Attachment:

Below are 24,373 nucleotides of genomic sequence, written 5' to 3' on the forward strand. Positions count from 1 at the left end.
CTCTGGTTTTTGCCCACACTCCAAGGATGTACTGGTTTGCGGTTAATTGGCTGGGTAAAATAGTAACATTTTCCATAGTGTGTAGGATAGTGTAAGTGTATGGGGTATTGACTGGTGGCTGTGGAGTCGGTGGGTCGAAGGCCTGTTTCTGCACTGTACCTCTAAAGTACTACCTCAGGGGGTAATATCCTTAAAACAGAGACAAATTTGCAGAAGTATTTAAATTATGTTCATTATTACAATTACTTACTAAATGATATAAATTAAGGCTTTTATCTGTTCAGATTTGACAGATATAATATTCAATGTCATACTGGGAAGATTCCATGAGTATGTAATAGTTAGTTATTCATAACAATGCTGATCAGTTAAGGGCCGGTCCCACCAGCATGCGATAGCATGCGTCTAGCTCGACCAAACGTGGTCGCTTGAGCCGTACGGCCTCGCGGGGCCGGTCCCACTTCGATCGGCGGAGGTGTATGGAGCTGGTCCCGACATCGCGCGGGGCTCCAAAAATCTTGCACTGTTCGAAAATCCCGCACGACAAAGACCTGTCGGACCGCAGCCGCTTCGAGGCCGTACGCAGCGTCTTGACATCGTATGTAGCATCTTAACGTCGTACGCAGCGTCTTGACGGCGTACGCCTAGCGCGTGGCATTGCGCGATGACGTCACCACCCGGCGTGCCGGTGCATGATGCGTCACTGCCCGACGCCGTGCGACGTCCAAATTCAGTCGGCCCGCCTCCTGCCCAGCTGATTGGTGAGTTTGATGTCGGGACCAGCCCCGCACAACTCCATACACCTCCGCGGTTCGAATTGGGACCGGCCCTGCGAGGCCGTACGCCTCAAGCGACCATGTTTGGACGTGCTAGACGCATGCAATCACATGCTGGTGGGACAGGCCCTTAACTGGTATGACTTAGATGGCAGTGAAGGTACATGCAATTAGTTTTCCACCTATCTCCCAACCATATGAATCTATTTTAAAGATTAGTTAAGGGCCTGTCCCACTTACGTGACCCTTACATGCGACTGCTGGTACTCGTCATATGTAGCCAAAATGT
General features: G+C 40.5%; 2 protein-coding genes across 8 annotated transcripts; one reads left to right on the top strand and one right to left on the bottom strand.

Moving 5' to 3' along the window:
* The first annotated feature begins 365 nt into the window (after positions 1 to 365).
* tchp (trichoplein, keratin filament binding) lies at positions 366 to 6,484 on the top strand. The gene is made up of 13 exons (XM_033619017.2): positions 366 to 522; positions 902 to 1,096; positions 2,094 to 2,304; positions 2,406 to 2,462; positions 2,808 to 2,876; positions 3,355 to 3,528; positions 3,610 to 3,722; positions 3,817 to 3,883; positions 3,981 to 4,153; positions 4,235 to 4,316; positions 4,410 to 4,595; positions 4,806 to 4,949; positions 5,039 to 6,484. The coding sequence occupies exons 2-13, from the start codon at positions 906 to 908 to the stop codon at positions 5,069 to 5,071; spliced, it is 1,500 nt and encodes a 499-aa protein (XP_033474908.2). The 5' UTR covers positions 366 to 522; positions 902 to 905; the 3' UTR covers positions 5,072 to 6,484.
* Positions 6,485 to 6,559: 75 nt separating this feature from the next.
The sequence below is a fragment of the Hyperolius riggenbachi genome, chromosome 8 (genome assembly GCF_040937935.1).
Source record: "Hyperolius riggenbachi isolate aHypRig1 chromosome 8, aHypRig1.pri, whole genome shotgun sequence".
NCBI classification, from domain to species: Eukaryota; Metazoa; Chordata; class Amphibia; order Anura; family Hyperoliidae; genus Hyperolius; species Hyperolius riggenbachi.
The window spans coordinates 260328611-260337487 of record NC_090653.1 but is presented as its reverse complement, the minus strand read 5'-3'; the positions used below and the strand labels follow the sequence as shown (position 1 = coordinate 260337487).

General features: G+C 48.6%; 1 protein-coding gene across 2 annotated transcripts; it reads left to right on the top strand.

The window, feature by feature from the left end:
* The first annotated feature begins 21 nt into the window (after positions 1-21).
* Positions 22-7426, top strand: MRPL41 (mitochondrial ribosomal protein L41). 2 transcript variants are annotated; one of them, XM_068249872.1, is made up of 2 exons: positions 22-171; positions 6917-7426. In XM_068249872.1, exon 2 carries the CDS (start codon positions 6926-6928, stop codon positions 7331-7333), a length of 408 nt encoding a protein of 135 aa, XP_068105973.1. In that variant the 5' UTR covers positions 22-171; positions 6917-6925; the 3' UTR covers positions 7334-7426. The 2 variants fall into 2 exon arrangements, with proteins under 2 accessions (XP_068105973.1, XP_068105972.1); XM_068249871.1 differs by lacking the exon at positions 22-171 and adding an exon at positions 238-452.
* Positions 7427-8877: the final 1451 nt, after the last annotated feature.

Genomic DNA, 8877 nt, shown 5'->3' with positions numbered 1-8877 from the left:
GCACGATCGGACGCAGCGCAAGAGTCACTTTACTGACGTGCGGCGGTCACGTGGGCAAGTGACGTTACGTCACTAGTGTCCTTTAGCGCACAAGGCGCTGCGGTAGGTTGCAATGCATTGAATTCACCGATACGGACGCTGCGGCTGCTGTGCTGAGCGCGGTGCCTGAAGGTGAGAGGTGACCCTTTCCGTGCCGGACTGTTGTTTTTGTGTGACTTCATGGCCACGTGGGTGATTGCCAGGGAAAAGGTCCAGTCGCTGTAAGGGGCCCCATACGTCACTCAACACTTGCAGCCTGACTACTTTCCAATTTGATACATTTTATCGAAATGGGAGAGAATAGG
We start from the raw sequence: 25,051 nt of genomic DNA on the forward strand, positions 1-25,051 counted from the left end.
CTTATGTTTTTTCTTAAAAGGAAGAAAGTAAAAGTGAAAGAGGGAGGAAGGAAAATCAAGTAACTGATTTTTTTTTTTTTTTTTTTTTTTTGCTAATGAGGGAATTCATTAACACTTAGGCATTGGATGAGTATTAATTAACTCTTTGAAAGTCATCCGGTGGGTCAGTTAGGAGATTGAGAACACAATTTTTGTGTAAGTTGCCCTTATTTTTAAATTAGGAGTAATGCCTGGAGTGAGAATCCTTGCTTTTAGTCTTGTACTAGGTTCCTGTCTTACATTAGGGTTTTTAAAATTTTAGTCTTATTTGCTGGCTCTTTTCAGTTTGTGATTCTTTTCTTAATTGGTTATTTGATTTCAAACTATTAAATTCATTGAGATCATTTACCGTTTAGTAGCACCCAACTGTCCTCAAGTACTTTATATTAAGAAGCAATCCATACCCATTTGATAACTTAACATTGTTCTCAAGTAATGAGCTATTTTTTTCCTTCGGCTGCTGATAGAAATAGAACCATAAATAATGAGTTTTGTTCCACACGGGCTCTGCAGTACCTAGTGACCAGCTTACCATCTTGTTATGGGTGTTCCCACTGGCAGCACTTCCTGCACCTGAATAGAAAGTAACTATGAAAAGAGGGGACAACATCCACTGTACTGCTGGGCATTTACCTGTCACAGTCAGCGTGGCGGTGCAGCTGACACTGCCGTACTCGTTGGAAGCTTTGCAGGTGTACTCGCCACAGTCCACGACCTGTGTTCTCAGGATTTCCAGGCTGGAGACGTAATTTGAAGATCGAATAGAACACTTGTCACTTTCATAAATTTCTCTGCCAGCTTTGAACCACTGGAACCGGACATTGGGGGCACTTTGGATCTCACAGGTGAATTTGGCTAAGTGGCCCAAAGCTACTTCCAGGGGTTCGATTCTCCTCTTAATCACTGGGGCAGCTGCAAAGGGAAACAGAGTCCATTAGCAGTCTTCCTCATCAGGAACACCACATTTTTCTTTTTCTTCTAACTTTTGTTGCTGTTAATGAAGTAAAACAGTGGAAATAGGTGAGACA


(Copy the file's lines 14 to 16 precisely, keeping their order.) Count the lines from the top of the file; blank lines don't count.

* The first annotated feature begins 21 nt into the window (after positions 1-21).
* Positions 22-7426, top strand: MRPL41 (mitochondrial ribosomal protein L41). 2 transcript variants are annotated; one of them, XM_068249872.1, is made up of 2 exons: positions 22-171; positions 6917-7426. In XM_068249872.1, exon 2 carries the CDS (start codon positions 6926-6928, stop codon positions 7331-7333), a length of 408 nt encoding a protein of 135 aa, XP_068105973.1. In that variant the 5' UTR covers positions 22-171; positions 6917-6925; the 3' UTR covers positions 7334-7426. The 2 variants fall into 2 exon arrangements, with proteins under 2 accessions (XP_068105973.1, XP_068105972.1); XM_068249871.1 differs by lacking the exon at positions 22-171 and adding an exon at positions 238-452.
* Positions 7427-8877: the final 1451 nt, after the last annotated feature.